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entrepreneurs; (iv) serial starter entrepreneurs; (v) direct re-entrants; (vi) latent
re-entrants; and (vii) employees with entrepreneurial aspirations.
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Figure 1 – How a Entrepreneur’s Human Capital Affects Performance
Table 1 - Value Creation, Acquisition and Expansion
How to expand
How to create value How to appropriate value
For the Satisfy self esteem Negotiate agreement that Set up individual
entrepreneur and self actualization defines equity position and processes and
needs compensation upon departure tools that
Develop personal plan that
identifies skills, experiences,
reputation, behaviors and
relationships required in two
scenarios: i. remain with
company, and ii. depart
Use company to acquire
required skills, experiences,
reputation, behaviors and
For startup In markets space where Increase number of customers Set up
that purchase company’s
company company operates: organizational
products and services processes and
Collaborate to Increase customers’ tools that
increase number of support
willingness to pay for
customers company’s product and organizational
Collaborate with growth
customers, Expand into new
Decrease customers cost of
complementors, owning company’s products markets
suppliers and Develop brand
intermediaries Create IP
Decrease costs of Secure funding
providing products and Make it easy for customers to
services purchase from company and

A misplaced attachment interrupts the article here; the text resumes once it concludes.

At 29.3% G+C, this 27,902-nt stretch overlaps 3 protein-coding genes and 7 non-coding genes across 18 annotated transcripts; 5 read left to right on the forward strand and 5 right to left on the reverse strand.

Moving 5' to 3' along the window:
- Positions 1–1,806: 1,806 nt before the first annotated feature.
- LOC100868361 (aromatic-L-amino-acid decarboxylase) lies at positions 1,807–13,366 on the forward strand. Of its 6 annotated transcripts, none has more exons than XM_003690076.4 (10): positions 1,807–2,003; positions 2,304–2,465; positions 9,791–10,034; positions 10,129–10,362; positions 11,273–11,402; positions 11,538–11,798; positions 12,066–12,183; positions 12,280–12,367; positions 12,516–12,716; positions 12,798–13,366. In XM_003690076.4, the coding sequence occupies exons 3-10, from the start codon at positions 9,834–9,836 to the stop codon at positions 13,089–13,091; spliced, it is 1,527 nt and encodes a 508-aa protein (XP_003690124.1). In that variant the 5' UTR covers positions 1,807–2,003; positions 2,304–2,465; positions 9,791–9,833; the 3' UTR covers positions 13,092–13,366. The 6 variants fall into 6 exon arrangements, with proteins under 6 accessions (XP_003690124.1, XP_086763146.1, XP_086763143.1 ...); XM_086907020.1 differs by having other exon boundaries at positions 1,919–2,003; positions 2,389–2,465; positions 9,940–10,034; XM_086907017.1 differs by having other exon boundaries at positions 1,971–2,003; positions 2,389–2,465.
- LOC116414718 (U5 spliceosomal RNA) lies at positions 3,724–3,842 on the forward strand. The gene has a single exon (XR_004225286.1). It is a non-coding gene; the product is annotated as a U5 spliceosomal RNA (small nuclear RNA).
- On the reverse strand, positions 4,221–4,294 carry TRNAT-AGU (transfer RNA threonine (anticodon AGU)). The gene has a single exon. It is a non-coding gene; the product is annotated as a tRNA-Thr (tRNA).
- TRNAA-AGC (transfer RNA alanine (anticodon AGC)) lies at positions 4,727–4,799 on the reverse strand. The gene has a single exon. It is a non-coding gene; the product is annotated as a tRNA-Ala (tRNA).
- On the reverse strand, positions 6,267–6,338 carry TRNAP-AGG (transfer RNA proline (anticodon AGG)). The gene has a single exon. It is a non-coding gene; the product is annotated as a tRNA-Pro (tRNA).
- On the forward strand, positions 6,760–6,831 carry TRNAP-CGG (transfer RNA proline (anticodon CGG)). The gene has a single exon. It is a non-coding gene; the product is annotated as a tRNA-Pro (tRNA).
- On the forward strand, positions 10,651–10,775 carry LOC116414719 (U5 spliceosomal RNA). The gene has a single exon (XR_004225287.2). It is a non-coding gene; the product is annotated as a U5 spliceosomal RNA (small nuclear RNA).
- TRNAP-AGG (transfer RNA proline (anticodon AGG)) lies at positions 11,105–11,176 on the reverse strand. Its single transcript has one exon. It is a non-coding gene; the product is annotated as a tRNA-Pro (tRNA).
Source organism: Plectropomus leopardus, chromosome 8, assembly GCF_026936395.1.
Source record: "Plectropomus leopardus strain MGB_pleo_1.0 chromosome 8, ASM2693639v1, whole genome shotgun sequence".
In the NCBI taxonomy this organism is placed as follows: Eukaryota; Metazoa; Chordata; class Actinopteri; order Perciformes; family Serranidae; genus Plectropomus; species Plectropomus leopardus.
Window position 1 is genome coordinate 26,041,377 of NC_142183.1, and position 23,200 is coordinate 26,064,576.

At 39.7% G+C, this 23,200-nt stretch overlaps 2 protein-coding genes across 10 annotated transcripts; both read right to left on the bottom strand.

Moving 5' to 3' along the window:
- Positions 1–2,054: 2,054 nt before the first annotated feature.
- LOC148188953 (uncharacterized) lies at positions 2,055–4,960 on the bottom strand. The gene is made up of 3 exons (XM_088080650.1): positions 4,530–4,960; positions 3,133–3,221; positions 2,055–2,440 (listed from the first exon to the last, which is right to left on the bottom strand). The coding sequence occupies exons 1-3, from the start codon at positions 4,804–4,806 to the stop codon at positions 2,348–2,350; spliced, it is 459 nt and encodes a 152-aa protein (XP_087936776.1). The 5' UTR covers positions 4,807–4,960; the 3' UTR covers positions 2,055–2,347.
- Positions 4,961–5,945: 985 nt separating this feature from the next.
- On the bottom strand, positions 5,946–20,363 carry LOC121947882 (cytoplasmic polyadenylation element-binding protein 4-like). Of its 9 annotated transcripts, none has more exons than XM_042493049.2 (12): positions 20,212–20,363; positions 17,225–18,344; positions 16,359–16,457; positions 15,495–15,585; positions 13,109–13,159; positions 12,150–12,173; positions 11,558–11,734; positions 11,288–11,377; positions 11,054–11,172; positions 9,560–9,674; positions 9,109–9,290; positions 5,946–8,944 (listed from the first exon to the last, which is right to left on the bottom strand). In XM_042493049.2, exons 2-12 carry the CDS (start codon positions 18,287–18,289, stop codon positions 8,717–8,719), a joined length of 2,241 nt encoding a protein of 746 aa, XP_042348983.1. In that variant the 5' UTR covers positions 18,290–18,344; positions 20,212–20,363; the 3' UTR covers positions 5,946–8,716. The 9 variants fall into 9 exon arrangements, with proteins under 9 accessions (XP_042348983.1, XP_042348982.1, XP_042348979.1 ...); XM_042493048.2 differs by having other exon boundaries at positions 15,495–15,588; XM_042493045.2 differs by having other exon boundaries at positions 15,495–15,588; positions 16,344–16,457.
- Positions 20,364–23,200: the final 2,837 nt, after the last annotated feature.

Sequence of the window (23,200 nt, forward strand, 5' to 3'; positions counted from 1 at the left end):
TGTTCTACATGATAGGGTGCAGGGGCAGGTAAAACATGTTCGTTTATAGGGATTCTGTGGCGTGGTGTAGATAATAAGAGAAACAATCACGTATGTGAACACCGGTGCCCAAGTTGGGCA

Contribute to legitimize for suppliers to share risks
solutions Attract, lead and retain team
For the Attract and support Link habitual entrepreneurs Invest in the
community habitual entrepreneurs with keystone organizations health of the
that anchor global ecosystems ecosystem that
ecosystem approach Link entrepreneurs with early
to venture creation buyers
Establish an attractive Link entrepreneurs with capital
economic policy sources
taxes, incentives, labor
Tony Bailetti holds a tenured faculty appointment in both the Department of
Systems and Computer Engineering and the Eric Sprott School of Business at
Carleton University. He was the Director of the Technology Innovation Management
Program from 1998 to 2005 and 2006 to 2007. He is currently the Director of
Ontario's Talent First Network. He was the Director of Carleton University's School
of Business from 1981 to 1988 and worked at Bell-Northern Research (today a part
of Nortel) from 1988 to 1992. Professor Bailetti has published in engineering
management journals such as IEEE Transactions on Engineering Management,
Journal of Product Innovation Management, Research Policy, and R&D Management.
Brian Hurley is an entrepreneurial leader with over 24 years of experience in
building strong teams, innovative products and international businesses. Brian is
currently CEO of Purple Forge, which he founded in 2008. He founded Liquid
Computing in 2003 and as it's CEO raised over $44M in venture financing, built a
world-class team, delivered an award winning product to market and won initial
sales. Brian has built and led numerous successful business teams in Nortel, Bell-
Northern Research and Microtel Pacific Research. Brian is the best-selling author of
quot;A Small Business Guide to Doing Big Business on the Internetquot;. He is an active
member of the local Ottawa tech community and is member of the OCRI Board of
Directors and the Young Presidents Organization. Brian graduated from Carleton
University with a Bachelor of Engineering.